As a young boy, the “toy” Jordon Gilmore most wanted was a microscope or a chemistry set. His love of all things science continued with him through middle and high school in the Charlotte, North Carolina area. Gilmore, now a first year PhD graduate student, hopes one day to be called “Doctor” through IBIOE’s Call Me Doctor® fellowship program.
Gilmore took a drafting class in high school that sparked his love of engineering. After attending a summer engineering camp at North Carolina State University, he knew engineering was for him. Gilmore was recruited by several schools to play football, but chose The Citadel because of their strong engineering program. Gilmore started as a civil engineering major, but switched to electrical engineering when he realized he loved the idea of using computers to interface with the outside world.
Call Me Doctor® fellow Karla Romero always had a knack for working with her hands. Romero remembers as a child building an elaborate pulley system that allowed her to turn on and off her lights from her bed without having to get up and walk across the room. She would constantly tinker with computers, accidentally breaking them and then having to build them back. I was always asking myself, “what if we pulled that apart, added this, used that?” By the time Romero reached high school at an engineered focused boarding school in her home country of Puerto Rico, she had realized that electrical engineering was her calling.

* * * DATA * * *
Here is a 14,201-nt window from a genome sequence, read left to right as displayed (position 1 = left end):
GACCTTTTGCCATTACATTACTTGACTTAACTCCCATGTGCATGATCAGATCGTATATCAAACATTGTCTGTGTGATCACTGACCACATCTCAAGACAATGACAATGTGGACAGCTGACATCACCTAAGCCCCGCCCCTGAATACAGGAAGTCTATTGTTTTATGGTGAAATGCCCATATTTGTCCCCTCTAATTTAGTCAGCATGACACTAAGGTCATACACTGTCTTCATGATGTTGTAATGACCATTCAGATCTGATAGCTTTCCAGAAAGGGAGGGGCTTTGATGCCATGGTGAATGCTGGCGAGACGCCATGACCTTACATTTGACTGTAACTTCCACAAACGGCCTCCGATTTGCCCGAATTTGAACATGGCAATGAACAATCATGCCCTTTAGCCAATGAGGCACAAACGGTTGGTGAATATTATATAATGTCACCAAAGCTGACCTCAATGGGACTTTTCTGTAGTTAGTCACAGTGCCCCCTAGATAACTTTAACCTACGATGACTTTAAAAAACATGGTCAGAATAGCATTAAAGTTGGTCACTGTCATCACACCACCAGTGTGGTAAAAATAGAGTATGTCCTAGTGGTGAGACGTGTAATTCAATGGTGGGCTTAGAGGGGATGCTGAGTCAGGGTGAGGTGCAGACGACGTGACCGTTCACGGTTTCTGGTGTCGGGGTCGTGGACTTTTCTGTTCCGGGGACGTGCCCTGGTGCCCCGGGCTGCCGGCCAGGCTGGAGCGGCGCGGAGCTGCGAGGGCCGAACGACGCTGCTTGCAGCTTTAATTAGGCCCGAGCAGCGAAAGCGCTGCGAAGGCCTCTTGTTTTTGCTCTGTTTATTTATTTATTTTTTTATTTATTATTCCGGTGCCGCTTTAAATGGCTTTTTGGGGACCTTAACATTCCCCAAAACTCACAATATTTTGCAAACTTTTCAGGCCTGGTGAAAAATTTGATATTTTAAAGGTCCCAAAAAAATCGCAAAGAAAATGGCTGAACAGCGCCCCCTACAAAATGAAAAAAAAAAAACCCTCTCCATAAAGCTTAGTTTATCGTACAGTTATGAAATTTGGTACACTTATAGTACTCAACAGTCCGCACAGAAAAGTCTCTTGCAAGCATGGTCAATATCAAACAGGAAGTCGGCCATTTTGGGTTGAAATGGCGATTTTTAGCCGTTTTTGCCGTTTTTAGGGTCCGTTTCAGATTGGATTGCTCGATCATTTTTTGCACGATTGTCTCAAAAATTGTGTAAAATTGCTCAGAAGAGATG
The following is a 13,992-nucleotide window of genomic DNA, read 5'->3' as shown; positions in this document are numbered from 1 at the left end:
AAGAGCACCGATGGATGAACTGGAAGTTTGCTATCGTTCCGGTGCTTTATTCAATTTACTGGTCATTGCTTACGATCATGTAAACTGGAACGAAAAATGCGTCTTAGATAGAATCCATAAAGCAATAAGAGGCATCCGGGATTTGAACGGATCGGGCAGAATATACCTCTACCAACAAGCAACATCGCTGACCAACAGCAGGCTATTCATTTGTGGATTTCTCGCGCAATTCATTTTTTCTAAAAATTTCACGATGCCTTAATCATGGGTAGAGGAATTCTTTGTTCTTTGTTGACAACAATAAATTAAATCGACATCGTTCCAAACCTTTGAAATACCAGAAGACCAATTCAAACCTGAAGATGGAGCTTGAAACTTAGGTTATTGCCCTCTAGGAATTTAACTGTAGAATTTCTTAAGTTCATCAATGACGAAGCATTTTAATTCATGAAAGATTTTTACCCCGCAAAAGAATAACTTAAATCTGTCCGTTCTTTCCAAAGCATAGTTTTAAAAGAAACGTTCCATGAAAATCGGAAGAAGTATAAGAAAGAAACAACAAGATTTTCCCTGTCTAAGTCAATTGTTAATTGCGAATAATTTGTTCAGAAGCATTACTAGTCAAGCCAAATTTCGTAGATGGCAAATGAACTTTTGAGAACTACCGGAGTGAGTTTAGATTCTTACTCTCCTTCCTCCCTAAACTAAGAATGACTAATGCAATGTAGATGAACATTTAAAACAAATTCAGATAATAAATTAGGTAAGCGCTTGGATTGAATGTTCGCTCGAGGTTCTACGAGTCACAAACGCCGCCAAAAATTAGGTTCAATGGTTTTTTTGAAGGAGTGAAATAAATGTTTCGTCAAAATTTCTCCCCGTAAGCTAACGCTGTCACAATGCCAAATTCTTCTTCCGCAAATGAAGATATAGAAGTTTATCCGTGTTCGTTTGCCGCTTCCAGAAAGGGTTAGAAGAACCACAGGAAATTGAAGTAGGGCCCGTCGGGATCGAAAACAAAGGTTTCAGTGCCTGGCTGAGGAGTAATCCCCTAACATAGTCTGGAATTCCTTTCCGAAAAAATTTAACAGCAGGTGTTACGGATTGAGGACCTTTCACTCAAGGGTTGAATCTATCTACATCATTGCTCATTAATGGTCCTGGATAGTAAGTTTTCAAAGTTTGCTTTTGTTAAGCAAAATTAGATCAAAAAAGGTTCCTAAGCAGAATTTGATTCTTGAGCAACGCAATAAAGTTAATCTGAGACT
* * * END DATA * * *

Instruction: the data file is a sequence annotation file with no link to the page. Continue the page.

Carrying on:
As a college intern at General Motors in Flint, Michigan, she worked on the production line at one of their manufacturing plants. She got to program robots that were on the line. She implemented safety features outfitting the robots with sensors that would halt the production line when a factory worker needed to cross a path.
First year bioengineering graduate student and newly appointed IBIOE Call Me Doctor® fellow Megan Casco has known for a long time that engineering was her destiny.
“I remember exactly where I was when I decided I wanted to be an engineer,” she laughs. “I was riding with my Dad in the car and he turns around and looks at me and says now that I was in the 7th grade it was time to decide my college major.”
She realized she was always very good in math and science so, at the age of 12, she decided engineering was for her. It wasn’t until a few years down the road while expressing her fascination with medicine and the medical industry to her chemistry teacher when she heard the term “bioengineering” for the first time. Her high school teacher nudged her towards the field and she was set on her career path.
Open the original version of this page.